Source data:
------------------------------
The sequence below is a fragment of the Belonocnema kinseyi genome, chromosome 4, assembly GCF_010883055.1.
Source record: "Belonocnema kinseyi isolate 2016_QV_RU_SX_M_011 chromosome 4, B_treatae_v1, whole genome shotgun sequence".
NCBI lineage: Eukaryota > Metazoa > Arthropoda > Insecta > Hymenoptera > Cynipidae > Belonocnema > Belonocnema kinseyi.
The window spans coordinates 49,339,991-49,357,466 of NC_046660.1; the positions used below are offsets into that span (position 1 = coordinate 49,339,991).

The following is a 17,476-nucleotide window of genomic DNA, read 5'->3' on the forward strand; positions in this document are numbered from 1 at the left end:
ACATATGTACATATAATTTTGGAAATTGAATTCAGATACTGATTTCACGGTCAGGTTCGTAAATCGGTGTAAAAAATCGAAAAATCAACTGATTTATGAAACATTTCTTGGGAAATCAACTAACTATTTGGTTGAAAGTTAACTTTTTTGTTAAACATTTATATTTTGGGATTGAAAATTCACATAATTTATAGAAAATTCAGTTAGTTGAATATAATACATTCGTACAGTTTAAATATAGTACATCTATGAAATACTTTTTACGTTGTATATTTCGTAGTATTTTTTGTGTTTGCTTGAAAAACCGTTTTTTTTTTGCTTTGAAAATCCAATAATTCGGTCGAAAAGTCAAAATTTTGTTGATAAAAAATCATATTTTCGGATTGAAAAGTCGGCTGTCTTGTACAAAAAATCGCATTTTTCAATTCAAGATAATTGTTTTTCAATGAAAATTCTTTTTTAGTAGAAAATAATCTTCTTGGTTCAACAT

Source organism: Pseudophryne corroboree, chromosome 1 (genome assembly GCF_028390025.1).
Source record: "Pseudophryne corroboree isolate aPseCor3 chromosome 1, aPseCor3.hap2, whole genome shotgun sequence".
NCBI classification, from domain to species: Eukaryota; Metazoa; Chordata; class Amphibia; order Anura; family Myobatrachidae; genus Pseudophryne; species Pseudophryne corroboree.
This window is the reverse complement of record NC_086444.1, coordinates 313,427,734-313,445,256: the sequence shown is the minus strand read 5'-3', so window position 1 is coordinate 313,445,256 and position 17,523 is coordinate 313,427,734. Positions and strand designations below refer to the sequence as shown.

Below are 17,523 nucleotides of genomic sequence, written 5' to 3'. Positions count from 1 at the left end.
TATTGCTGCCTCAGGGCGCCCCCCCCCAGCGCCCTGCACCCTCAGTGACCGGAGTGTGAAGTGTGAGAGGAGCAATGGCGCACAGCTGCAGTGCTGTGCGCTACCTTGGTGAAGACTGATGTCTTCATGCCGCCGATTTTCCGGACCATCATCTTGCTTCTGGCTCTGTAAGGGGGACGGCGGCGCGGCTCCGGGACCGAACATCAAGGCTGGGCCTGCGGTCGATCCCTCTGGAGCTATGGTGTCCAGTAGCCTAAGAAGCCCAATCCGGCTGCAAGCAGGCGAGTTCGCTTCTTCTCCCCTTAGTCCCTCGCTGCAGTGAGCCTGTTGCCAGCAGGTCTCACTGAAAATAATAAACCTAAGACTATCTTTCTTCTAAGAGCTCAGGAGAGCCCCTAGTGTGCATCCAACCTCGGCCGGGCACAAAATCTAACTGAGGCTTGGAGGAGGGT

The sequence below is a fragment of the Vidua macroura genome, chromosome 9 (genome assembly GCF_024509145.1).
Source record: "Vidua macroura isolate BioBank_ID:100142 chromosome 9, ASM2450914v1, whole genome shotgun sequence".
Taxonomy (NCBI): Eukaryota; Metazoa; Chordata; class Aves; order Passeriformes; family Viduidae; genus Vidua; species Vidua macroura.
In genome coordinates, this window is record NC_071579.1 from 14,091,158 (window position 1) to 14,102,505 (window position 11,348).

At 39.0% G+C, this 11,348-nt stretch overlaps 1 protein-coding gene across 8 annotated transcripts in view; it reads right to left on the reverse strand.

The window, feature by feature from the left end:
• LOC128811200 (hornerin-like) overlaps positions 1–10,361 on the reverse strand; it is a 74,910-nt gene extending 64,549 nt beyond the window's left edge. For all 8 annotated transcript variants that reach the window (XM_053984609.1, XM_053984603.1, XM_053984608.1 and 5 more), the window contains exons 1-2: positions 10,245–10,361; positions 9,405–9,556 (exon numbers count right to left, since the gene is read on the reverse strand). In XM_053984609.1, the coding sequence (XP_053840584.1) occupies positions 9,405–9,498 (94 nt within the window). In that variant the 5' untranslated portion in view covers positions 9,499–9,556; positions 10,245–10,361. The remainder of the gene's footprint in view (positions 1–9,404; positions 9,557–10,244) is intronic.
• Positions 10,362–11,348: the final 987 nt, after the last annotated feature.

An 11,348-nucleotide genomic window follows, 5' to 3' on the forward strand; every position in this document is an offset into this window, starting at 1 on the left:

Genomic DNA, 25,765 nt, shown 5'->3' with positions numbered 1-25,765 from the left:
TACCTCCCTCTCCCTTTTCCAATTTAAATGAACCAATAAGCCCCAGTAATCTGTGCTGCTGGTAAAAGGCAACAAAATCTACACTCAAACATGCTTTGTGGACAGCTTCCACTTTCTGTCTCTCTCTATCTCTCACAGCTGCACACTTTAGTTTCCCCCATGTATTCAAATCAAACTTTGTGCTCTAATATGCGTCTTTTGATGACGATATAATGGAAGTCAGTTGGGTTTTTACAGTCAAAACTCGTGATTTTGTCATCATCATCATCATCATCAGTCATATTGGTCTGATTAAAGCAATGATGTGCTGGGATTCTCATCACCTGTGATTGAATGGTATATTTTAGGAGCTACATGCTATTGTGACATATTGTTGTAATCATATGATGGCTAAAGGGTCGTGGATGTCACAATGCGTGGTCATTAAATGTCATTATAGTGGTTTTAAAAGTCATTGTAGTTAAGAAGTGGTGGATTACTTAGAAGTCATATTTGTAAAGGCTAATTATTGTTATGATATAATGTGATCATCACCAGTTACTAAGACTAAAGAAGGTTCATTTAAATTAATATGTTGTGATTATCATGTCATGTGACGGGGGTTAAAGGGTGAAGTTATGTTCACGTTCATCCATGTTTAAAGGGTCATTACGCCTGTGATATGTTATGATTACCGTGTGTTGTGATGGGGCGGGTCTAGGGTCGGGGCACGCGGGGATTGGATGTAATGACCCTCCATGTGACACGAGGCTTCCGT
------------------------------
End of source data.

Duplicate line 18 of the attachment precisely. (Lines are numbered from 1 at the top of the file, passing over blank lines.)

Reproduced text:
The window, feature by feature from the left end: